Laura Watt - The Paradox of Preservation (Corte Madera)

Saturday, March 25, 2017 - 4:00pm

In conversation with David Lowenthal

Point Reyes National Seashore has a long history as a working landscape, with dairy and beef ranching, fishing, and oyster farming; yet, since 1962 it has also been managed as a National Seashore.

The Paradox of Preservation: Wilderness and Working Landscapes at Point Reyes National Seashore chronicles how national ideals about what a park “ought to be” have developed over time and what happens when these ideals are implemented by the National Park Service (NPS) in its efforts to preserve places that are also lived-in landscapes. Using the conflict surrounding the closure of the Drakes Bay Oyster Company, Laura Alice Watt examines how NPS management policies and processes for land use and protection do not always reflect the needs and values of local residents.

Instead, the resulting landscapes produced by the NPS represent a series of compromises between use and protection—and between the area’s historic pastoral character and a newer vision of wilderness. A fascinating and deeply researched book, this work will appeal to those studying environmental history, conservation, public lands, and cultural landscape management, and to those looking to learn more about the history of this dynamic California coastal region.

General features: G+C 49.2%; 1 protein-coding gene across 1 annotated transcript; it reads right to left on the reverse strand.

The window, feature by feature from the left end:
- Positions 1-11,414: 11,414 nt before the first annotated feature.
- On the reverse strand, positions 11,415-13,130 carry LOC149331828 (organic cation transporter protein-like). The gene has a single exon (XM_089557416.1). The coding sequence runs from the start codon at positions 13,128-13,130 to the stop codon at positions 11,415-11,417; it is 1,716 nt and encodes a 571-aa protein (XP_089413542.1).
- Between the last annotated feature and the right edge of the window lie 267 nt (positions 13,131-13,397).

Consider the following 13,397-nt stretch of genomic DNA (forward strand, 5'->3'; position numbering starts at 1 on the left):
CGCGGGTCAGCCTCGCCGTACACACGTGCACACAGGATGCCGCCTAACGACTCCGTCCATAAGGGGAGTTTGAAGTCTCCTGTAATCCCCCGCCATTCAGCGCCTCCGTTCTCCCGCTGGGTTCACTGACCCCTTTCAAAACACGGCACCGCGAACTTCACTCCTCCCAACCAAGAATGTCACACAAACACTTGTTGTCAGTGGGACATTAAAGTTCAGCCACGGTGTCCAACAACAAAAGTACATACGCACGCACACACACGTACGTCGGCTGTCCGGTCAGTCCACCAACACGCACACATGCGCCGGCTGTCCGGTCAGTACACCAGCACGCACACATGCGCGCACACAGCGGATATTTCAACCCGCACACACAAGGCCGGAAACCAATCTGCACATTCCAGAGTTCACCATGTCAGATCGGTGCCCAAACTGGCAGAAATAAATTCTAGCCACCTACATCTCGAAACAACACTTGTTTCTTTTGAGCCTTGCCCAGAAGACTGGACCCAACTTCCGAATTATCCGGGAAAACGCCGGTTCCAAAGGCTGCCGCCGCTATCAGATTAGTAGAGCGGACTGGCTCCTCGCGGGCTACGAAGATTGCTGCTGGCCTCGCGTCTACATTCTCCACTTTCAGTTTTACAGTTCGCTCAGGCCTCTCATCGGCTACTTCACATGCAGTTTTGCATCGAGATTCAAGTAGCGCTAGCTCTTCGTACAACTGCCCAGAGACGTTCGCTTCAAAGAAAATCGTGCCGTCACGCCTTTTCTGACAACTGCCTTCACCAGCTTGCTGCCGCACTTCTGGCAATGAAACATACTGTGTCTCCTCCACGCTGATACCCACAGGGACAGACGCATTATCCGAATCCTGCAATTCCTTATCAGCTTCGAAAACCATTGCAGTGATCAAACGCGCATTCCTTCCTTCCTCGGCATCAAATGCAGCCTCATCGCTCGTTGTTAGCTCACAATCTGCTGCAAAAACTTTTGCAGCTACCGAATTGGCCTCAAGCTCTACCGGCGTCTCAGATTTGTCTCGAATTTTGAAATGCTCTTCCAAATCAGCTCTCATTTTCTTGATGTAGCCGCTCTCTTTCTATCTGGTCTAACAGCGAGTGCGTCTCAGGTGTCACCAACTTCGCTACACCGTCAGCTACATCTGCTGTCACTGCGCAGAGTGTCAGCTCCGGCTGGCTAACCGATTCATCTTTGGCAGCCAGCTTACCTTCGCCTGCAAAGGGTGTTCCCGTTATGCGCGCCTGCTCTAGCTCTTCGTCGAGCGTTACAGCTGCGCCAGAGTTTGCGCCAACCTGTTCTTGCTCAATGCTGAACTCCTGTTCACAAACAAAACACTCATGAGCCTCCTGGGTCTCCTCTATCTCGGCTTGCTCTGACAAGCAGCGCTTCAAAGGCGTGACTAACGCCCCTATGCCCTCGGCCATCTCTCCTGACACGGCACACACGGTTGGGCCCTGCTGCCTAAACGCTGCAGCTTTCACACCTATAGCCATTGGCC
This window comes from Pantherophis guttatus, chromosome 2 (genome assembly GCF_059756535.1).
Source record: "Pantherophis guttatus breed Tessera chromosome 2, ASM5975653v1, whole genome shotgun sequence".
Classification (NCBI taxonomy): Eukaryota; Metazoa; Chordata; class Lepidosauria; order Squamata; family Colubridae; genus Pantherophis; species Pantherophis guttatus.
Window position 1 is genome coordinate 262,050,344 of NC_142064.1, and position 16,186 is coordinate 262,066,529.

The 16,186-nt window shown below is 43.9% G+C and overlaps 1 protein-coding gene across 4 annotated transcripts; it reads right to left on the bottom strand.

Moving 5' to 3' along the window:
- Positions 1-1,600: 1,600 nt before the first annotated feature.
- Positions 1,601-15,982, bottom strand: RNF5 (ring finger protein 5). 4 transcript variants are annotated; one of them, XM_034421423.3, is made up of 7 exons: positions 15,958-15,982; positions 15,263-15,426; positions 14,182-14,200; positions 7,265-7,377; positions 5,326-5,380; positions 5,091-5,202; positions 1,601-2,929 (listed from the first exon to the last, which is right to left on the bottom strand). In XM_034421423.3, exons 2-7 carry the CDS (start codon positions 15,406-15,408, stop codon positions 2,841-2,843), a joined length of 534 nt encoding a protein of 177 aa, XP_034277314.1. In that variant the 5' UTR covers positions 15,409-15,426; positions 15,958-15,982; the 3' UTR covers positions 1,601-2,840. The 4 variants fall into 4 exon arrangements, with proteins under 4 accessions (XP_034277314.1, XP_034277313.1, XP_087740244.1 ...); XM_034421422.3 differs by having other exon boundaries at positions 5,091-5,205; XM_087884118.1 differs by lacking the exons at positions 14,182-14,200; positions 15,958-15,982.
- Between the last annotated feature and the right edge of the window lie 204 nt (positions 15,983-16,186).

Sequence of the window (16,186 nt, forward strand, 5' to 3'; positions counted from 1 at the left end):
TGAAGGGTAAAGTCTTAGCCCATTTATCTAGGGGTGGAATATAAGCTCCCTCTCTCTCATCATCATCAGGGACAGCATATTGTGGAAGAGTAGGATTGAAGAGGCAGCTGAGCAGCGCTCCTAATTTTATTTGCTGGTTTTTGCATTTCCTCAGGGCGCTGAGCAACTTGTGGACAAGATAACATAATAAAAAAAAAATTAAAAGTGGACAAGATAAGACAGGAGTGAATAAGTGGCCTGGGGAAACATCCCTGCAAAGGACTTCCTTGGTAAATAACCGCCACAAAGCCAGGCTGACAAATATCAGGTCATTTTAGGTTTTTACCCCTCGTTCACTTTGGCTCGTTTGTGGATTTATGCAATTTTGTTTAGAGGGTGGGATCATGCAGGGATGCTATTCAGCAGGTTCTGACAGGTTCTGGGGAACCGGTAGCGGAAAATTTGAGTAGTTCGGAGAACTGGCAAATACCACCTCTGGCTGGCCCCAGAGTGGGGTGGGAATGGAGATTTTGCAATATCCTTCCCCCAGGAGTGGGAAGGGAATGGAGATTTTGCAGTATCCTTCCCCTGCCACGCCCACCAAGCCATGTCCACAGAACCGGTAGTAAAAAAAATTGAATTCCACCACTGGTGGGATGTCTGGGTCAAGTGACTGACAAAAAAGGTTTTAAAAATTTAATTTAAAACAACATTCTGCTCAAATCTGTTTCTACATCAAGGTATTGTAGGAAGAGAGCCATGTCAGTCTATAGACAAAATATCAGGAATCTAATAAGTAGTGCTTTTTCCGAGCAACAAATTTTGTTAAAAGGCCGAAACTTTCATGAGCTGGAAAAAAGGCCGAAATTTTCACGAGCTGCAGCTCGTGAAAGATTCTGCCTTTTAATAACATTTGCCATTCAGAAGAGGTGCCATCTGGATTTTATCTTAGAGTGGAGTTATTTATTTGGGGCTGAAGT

Laura Alice Watt is Professor of Environmental History and Policy at Sonoma State University.

 

Location: 
51 Tamal Vista Blvd
Corte Madera, CA 94925
The Paradox of Preservation: Wilderness and Working Landscapes at Point Reyes National Seashore Cover Image
By Laura Alice Watt, David Lowenthal (Foreword by)
$26.95
ISBN: 9780520277083
Availability: Usually Ships in 1-5 Days
Published: University of California Press - November 22nd, 2016

Point Reyes National Seashore has a long history as a working landscape, with dairy and beef ranching, fishing, and oyster farming; yet, since 1962 it has also been managed as a National Seashore.